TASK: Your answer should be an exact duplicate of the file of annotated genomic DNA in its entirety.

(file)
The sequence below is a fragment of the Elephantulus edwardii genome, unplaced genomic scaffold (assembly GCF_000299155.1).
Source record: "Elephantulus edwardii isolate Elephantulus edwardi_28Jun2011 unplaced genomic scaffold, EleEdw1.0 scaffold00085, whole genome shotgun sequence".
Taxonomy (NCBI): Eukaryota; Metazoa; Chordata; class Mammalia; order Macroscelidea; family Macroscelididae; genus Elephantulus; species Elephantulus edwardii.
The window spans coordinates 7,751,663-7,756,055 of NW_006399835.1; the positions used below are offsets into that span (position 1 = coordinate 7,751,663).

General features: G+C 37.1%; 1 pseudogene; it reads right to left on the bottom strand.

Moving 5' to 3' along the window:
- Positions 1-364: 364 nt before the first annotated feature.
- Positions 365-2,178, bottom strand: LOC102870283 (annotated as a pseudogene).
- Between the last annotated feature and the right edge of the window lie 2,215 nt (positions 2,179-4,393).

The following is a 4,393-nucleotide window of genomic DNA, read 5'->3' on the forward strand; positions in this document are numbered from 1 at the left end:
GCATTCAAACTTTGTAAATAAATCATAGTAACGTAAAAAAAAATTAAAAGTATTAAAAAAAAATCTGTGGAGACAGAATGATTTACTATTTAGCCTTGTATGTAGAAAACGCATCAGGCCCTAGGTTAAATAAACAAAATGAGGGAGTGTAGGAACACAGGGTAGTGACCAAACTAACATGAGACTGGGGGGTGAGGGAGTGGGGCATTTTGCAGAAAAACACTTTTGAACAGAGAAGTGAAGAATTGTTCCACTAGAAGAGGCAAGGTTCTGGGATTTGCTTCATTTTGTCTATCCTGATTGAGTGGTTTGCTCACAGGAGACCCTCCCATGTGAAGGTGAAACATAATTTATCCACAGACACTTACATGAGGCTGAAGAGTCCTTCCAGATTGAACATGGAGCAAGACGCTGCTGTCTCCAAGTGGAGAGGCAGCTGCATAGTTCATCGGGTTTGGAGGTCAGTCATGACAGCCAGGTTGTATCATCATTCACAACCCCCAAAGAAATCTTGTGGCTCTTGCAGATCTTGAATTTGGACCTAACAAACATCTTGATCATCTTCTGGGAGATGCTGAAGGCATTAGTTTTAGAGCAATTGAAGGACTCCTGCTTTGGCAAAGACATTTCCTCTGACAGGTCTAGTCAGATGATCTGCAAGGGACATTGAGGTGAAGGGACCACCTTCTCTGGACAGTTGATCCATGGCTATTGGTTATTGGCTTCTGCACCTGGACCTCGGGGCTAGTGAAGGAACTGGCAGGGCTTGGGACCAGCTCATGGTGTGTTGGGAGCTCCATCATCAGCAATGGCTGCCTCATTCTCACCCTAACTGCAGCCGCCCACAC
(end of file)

The sequence below is a fragment of the Elephantulus edwardii genome, unplaced genomic scaffold (assembly GCF_000299155.1).
Source record: "Elephantulus edwardii isolate Elephantulus edwardi_28Jun2011 unplaced genomic scaffold, EleEdw1.0 scaffold00085, whole genome shotgun sequence".
Taxonomy (NCBI): Eukaryota; Metazoa; Chordata; class Mammalia; order Macroscelidea; family Macroscelididae; genus Elephantulus; species Elephantulus edwardii.
The window spans coordinates 7,751,663-7,756,055 of NW_006399835.1; the positions used below are offsets into that span (position 1 = coordinate 7,751,663).

General features: G+C 37.1%; 1 pseudogene; it reads right to left on the bottom strand.

Moving 5' to 3' along the window:
- Positions 1-364: 364 nt before the first annotated feature.
- Positions 365-2,178, bottom strand: LOC102870283 (annotated as a pseudogene).
- Between the last annotated feature and the right edge of the window lie 2,215 nt (positions 2,179-4,393).

The following is a 4,393-nucleotide window of genomic DNA, read 5'->3' on the forward strand; positions in this document are numbered from 1 at the left end:
GCATTCAAACTTTGTAAATAAATCATAGTAACGTAAAAAAAAATTAAAAGTATTAAAAAAAAATCTGTGGAGACAGAATGATTTACTATTTAGCCTTGTATGTAGAAAACGCATCAGGCCCTAGGTTAAATAAACAAAATGAGGGAGTGTAGGAACACAGGGTAGTGACCAAACTAACATGAGACTGGGGGGTGAGGGAGTGGGGCATTTTGCAGAAAAACACTTTTGAACAGAGAAGTGAAGAATTGTTCCACTAGAAGAGGCAAGGTTCTGGGATTTGCTTCATTTTGTCTATCCTGATTGAGTGGTTTGCTCACAGGAGACCCTCCCATGTGAAGGTGAAACATAATTTATCCACAGACACTTACATGAGGCTGAAGAGTCCTTCCAGATTGAACATGGAGCAAGACGCTGCTGTCTCCAAGTGGAGAGGCAGCTGCATAGTTCATCGGGTTTGGAGGTCAGTCATGACAGCCAGGTTGTATCATCATTCACAACCCCCAAAGAAATCTTGTGGCTCTTGCAGATCTTGAATTTGGACCTAACAAACATCTTGATCATCTTCTGGGAGATGCTGAAGGCATTAGTTTTAGAGCAATTGAAGGACTCCTGCTTTGGCAAAGACATTTCCTCTGACAGGTCTAGTCAGATGATCTGCAAGGGACATTGAGGTGAAGGGACCACCTTCTCTGGACAGTTGATCCATGGCTATTGGTTATTGGCTTCTGCACCTGGACCTCGGGGCTAGTGAAGGAACTGGCAGGGCTTGGGACCAGCTCATGGTGTGTTGGGAGCTCCATCATCAGCAATGGCTGCCTCATTCTCACCCTAACTGCAGCCGCCCACAC